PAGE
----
Officials and neighbors in Pinellas Park have less than a week before one of their wishes comes true: The Suncoast Haven of Rest is going away.
Not only will it no longer be on Park Boulevard, it won't even be in the city. It's moving to St. Petersburg.
The Haven of Rest bought the approximately 0.71 acres at 1763 Ninth Ave. N for $260,000 on March 7, according to records from the Pinellas County Property Appraiser's Office. The property appraiser estimates the parcel, which is zoned for light manufacturing, is worth about $194,000. It's also about half a mile from the Center of Hope operated by the St. Vincent de Paul Society, which offers services to the homeless, including housing and a feeding program, at 401 15th St. N.
The Rev. Lionel Cabral, who runs the mission, confirmed it is moving to the new location. With the move will come other changes, he said, but he declined to provide details, saying he did not want people to come to the St. Petersburg address until it is open for business.
The Haven of Rest is a nonprofit corporation that mainly provides food for the homeless and the working poor. Much of that food is delivered to homeless shelters, such as Project Hope and Safe Harbor. But families and others drive in to pick up boxes of food. And other homeless come for meals, services and meetings that are held daily.
It's the homeless who hang around waiting for meals and meetings who have caused the most friction with neighbors. Complaints include loud, vulgar language and trespassing on nearby properties.
The constant complaints have irked Pinellas Park officials. But they were also frustrated by the sight of the mission on Park Boulevard — the middle of Pinellas Park's redevelopment area on one of its main thoroughfares.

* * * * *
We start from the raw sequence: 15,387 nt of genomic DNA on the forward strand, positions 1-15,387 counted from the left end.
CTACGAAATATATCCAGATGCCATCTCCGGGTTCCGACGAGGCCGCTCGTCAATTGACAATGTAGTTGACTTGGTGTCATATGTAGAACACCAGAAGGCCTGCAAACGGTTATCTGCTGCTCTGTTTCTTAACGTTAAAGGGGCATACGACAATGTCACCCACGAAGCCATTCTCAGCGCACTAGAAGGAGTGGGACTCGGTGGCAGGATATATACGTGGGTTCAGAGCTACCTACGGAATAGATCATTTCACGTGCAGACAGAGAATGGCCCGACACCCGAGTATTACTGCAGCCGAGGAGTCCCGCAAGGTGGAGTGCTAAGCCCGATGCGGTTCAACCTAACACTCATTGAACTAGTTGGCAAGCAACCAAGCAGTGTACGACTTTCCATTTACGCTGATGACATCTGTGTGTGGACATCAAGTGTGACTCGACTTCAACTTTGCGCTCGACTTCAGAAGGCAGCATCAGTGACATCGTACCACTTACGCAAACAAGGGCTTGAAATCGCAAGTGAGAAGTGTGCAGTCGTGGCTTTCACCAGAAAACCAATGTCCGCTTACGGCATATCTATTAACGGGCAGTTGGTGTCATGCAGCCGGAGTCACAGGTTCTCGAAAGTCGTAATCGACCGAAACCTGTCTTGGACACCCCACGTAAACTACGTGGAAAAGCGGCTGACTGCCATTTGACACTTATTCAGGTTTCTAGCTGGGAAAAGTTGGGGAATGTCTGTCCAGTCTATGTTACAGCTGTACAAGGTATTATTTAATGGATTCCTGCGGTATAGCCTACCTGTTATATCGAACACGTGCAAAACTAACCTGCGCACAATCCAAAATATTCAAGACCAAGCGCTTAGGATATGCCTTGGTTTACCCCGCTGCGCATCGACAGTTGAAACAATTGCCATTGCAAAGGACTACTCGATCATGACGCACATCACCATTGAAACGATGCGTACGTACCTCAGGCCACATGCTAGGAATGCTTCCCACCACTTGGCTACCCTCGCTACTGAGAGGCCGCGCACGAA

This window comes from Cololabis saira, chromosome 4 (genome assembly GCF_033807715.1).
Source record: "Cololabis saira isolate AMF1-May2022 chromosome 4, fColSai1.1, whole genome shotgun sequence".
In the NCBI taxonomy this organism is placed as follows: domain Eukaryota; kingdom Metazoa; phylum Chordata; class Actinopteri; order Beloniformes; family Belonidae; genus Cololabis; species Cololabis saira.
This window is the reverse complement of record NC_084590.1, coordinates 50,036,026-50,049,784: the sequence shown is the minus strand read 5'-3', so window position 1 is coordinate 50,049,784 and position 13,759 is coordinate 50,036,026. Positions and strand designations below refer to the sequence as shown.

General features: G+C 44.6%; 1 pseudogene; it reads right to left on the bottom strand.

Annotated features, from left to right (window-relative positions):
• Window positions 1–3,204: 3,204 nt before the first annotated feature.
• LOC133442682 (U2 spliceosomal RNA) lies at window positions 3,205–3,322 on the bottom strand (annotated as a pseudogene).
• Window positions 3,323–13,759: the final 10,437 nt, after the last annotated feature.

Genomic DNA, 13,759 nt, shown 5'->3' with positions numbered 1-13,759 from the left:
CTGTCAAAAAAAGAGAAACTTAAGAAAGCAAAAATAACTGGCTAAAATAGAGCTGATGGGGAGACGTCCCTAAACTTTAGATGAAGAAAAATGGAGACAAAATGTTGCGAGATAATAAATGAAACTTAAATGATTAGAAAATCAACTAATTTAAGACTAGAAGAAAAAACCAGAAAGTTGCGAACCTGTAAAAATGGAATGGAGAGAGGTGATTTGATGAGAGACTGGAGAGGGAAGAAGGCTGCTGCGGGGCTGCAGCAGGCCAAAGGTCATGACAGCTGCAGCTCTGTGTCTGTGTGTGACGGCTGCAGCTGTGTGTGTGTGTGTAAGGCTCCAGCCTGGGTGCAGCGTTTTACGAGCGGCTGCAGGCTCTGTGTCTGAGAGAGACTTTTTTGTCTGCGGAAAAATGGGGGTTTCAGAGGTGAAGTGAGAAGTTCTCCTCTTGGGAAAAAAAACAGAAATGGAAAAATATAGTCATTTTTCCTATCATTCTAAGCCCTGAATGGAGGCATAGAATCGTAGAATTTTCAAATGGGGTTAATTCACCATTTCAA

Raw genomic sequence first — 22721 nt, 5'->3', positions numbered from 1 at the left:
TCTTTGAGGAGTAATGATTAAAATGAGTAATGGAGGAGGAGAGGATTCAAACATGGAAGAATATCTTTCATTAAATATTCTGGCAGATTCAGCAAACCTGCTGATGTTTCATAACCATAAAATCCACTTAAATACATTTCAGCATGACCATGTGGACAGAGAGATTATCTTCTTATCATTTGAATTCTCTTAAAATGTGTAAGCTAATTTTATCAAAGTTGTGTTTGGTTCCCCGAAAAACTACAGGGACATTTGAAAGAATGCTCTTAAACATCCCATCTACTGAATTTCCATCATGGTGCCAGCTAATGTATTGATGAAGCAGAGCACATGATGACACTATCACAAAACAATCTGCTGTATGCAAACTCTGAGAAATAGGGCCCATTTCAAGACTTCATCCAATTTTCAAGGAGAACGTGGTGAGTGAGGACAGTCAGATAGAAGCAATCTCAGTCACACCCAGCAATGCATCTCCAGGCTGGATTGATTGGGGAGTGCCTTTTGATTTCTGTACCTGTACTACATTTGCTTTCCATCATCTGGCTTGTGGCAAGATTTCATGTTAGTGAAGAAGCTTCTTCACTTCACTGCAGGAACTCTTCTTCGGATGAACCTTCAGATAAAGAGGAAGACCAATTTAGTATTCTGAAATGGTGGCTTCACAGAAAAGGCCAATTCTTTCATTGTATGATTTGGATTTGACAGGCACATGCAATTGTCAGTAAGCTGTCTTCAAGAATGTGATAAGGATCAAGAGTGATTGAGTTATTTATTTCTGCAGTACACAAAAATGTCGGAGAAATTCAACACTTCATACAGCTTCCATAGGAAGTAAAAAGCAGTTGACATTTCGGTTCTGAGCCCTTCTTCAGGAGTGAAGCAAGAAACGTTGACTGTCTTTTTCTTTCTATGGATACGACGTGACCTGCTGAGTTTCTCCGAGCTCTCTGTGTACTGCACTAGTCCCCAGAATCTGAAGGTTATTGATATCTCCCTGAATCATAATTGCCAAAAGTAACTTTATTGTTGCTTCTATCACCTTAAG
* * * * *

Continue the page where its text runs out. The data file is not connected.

City Council members voted late last year to spend $370,000 plus an estimated $5,140 in closing costs for the mission's properties at 5625 and 5663 Park Blvd.
They also voted to buy the other eight lots on the block, which sits on the north side of Park between 56th and 57th streets. The idea was to create a project that would not only enhance the area but would also draw businesses and homeowners into the redevelopment area by showcasing its potential. They've spent about $650,000 to buy all but three of the other properties. Those landowners, who include Pinellas Park council member Rick Butler, have declined to sell.
The council also agreed to spend $140,000, plus about $1,943 in 2012 property taxes, for 0.19 acres at 5705 Park, in the block immediately to the west of the mission's location. Pinellas Park has already torn down that building.
Current plans are to use that lot for a public and neighborhood park, city spokesman Tim Caddell said. Some business owners have asked about the other block, he said, but officials are waiting until all the sold properties are vacant before settling on final plans.
Anne Lindberg can be reached at firstname.lastname@example.org or (727) 893-8450.